Wrangler 4-door rare hit for Chrysler
Even as buyers flock to crossover vehicles, Jeep's hard-core off-roader is a hit.
NEW YORK (CNNMoney.com) -- As car buyers in every market segment turn to smooth-riding, car-based, crossover SUVs, Jeep has a new hit on its hands. But it's not the small Compass on-roader.
It's the new four-door Wrangler Unlimited. And it is definitely not a crossover. The Wrangler is a serious, no-compromise piece of off-road machinery that can, if you want it to, run errands and take the kids to school, too. But it's not really designed for that.
Crossovers ride smoothly, like cars. The Wrangler doesn't. Crossovers are quiet. The Wrangler isn't, especially on the highway. Crossovers don't have rollover cages, removable doors and windshields that can fold down and strap to the hood. The Wrangler does.
When Consumer Reports tested it, the Wrangler Unlimited earned a score of 17 out of a possible 100, the lowest score for any current model. The magazine also noted the Wrangler's "dismal fuel economy."
It did well in the Consumer Report's standardized rock-climbing test, however.
"Off-road capability remains extremely impressive," the magazine said in its April issue.
But while sales of other truck-based SUVs plummet, the Wrangler Unlimited is scrambling off dealer lots.
Days-to-turn, a measure of how long, on average, a vehicle sits unclaimed at dealership, is 20 for the Wrangler Unlimited, according to data from the Power Information Network. For the average vehicle overall, days-to-turn is well in excess of 60.
For DaimlerChrysler (Charts)'s Chrysler Group as a whole - that includes Chrysler, Dodge and Jeep brands - the Wrangler Unlimited's success is even more remarkable. The average days-to-turn for Chrysler Group vehicles is 106 days, according to the automotive Web site Edmunds.com.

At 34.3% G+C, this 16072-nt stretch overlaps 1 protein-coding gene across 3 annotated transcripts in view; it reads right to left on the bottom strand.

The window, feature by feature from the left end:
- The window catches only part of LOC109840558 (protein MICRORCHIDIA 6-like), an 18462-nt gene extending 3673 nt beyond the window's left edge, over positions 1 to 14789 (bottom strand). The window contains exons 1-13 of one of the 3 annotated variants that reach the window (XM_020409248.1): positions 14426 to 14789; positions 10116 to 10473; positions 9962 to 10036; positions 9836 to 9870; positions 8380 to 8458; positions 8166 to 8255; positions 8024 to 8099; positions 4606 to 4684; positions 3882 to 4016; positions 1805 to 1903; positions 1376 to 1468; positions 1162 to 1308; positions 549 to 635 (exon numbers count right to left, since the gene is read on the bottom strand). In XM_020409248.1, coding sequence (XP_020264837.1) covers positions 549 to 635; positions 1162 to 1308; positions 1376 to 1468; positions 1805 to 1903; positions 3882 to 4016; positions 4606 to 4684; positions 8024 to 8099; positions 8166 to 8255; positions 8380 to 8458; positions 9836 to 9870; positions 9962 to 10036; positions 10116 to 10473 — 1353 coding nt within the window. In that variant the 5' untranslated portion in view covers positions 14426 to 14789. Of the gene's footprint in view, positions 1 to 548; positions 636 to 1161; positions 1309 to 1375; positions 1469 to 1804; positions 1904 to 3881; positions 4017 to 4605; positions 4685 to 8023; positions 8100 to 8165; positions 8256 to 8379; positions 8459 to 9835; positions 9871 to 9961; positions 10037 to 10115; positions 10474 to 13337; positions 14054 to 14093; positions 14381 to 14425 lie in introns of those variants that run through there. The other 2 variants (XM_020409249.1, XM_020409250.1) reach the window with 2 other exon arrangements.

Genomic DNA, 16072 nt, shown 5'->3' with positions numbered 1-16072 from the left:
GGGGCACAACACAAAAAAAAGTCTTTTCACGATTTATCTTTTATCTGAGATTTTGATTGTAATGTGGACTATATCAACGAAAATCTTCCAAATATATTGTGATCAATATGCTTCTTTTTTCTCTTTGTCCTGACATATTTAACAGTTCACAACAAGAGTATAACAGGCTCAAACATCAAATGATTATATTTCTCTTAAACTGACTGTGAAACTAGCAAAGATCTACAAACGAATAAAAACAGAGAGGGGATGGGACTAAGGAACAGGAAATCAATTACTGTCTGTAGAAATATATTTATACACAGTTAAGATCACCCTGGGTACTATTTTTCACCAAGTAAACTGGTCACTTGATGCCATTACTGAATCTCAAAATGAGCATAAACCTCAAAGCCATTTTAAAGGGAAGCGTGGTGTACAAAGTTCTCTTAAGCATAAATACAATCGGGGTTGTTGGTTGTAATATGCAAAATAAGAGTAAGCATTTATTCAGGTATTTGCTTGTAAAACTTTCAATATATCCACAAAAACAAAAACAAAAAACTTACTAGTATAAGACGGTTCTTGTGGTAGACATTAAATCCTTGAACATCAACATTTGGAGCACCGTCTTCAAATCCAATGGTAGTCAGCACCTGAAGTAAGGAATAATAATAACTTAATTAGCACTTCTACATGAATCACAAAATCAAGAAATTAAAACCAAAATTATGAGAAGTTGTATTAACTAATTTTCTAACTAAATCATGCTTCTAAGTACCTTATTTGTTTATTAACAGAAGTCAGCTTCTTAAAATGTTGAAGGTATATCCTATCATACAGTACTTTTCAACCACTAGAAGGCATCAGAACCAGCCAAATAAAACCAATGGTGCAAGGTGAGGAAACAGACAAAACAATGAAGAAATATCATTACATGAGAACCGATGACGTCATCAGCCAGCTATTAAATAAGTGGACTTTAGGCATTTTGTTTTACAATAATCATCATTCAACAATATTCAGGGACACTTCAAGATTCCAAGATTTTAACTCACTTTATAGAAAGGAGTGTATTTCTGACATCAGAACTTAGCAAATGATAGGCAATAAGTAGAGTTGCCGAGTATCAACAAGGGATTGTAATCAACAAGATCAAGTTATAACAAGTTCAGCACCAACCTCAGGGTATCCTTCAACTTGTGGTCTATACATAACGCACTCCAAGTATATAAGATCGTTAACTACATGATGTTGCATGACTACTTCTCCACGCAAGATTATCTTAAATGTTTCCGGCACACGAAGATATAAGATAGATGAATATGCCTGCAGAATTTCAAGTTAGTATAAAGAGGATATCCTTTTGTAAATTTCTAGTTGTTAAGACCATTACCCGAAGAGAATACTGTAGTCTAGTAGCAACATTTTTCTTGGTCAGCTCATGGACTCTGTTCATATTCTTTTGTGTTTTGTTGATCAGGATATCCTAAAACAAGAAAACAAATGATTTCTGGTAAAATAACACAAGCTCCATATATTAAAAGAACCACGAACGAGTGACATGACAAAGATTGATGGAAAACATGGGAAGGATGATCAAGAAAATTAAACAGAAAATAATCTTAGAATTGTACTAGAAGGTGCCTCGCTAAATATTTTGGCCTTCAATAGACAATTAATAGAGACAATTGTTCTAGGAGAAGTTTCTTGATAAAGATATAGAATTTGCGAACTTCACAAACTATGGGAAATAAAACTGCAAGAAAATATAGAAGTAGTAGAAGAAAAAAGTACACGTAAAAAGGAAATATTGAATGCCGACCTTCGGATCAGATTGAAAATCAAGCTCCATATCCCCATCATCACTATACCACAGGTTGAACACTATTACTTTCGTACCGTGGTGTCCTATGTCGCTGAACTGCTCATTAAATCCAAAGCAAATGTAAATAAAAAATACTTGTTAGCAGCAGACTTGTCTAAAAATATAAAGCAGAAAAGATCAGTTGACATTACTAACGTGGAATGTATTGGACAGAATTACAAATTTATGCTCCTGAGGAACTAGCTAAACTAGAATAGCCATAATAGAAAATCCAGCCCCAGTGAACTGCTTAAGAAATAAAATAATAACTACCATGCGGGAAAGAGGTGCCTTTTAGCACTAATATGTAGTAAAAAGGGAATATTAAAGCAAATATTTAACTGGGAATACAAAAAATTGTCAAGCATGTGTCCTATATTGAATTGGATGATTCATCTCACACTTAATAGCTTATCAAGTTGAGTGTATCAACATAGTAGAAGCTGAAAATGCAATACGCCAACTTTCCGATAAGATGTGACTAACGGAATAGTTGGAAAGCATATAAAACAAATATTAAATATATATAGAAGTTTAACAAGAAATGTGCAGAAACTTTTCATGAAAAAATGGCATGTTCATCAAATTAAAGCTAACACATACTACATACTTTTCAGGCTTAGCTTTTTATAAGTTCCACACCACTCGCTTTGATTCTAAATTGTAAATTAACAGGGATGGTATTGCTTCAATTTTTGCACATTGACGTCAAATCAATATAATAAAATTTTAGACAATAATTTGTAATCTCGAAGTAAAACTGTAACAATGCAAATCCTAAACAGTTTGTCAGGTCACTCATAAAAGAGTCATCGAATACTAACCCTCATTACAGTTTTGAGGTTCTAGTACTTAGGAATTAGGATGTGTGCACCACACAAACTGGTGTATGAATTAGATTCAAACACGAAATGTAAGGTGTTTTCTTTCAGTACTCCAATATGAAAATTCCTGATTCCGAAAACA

Toyota (Charts)'s FJ Cruiser, another serious off-roader but with more attention to design, is nearly as successful in terms of days-to-turn, but it sells at half the volume of the Wrangler. Jeep sold 9,240 Wranglers of both the two- and four-door types in February, an increase of 63 percent over the same month in 2006.
Pricing also shows the four-door Wrangler's strength. In the six months since it was introduced, the average price paid for a Wrangler Unlimited has gone up, not down, according to the Power Information Network.
"It's very rare that the price of a new model goes up," said Tom Libby, an analyst with Power Information Network.
While it's common for a new or redesigned vehicle - the Wrangler Unlimited is something of both - to sell well in its first four months, said Libby, the Wrangler Unlimited continued to do well into its fifth and sixth months on the market, the sign of a vehicle that's really struck a chord in the marketplace.
"I think it shows the strength of the Wrangler name," said Libby.
The Wrangler (the name replaced "CJ" in 1986) is a direct descendant of the versatile World War II vehicles that gave the entire Jeep brand its name. Although Jeep has changed corporate hands a few times since VJ Day in 1945, it has stayed largely true to its core image as a maker of off-road vehicles.
Besides the Wrangler, other new Jeep offerings are hewing to overall market trends.
The large, truckish Jeep Commander is selling poorly, as are almost all larger truck-based SUVs. The small Compass, a car-based crossover that is not intended for off-road use - Even Jeep was finally forced to follow that market trend - had been doing well when it was first introduced last summer. It has cooled off already, however, and now sells about as well as most cars, according to Power Information Network data.
So far, Wrangler sales, which are strong overall, have trended two to one for the four-door Unlimited over the classic two-door version. And the two-door Wrangler has a days-to-turn figure of 36, a very low number but much longer than the four-door.
"Bringing that four-door out really brought in a whole new market," said John Plecha, director of marketing for Jeep.
Older buyers with families can now own a Wrangler, he said, whereas practical needs would have forced them into something else before.
It remains to be seen whether these new buyers will fit the mold of the traditional Wrangler customer. Unlike other SUV buyers, most Wrangler owners actually use their vehicles the way its engineers intended. Sixty percent take them off-road.